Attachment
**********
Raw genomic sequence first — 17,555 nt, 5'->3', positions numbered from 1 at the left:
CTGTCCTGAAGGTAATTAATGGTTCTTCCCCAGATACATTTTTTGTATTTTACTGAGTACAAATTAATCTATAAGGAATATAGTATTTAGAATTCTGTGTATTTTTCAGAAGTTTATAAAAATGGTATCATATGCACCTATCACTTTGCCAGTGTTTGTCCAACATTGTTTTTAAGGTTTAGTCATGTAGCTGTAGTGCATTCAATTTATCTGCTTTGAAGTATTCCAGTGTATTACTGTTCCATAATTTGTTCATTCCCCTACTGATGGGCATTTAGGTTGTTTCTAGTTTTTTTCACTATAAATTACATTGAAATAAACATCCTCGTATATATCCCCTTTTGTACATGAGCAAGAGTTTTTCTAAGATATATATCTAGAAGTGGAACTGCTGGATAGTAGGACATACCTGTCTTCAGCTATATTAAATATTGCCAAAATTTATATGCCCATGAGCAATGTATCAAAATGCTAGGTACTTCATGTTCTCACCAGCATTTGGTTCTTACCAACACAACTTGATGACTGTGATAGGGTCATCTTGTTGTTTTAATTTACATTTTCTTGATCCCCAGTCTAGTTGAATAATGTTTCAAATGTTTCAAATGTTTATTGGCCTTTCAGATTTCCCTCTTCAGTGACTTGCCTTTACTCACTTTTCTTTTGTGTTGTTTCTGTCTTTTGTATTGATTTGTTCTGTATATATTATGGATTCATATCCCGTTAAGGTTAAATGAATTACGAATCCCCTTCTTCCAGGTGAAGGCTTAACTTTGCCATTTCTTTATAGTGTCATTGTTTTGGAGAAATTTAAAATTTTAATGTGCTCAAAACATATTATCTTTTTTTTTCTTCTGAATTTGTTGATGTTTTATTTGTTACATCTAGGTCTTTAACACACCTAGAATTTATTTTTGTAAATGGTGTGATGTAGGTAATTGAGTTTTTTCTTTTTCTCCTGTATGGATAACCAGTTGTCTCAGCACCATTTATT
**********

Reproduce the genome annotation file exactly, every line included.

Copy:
Raw genomic sequence first — 17,555 nt, 5'->3', positions numbered from 1 at the left:
CTGTCCTGAAGGTAATTAATGGTTCTTCCCCAGATACATTTTTTGTATTTTACTGAGTACAAATTAATCTATAAGGAATATAGTATTTAGAATTCTGTGTATTTTTCAGAAGTTTATAAAAATGGTATCATATGCACCTATCACTTTGCCAGTGTTTGTCCAACATTGTTTTTAAGGTTTAGTCATGTAGCTGTAGTGCATTCAATTTATCTGCTTTGAAGTATTCCAGTGTATTACTGTTCCATAATTTGTTCATTCCCCTACTGATGGGCATTTAGGTTGTTTCTAGTTTTTTTCACTATAAATTACATTGAAATAAACATCCTCGTATATATCCCCTTTTGTACATGAGCAAGAGTTTTTCTAAGATATATATCTAGAAGTGGAACTGCTGGATAGTAGGACATACCTGTCTTCAGCTATATTAAATATTGCCAAAATTTATATGCCCATGAGCAATGTATCAAAATGCTAGGTACTTCATGTTCTCACCAGCATTTGGTTCTTACCAACACAACTTGATGACTGTGATAGGGTCATCTTGTTGTTTTAATTTACATTTTCTTGATCCCCAGTCTAGTTGAATAATGTTTCAAATGTTTCAAATGTTTATTGGCCTTTCAGATTTCCCTCTTCAGTGACTTGCCTTTACTCACTTTTCTTTTGTGTTGTTTCTGTCTTTTGTATTGATTTGTTCTGTATATATTATGGATTCATATCCCGTTAAGGTTAAATGAATTACGAATCCCCTTCTTCCAGGTGAAGGCTTAACTTTGCCATTTCTTTATAGTGTCATTGTTTTGGAGAAATTTAAAATTTTAATGTGCTCAAAACATATTATCTTTTTTTTTCTTCTGAATTTGTTGATGTTTTATTTGTTACATCTAGGTCTTTAACACACCTAGAATTTATTTTTGTAAATGGTGTGATGTAGGTAATTGAGTTTTTTCTTTTTCTCCTGTATGGATAACCAGTTGTCTCAGCACCATTTATT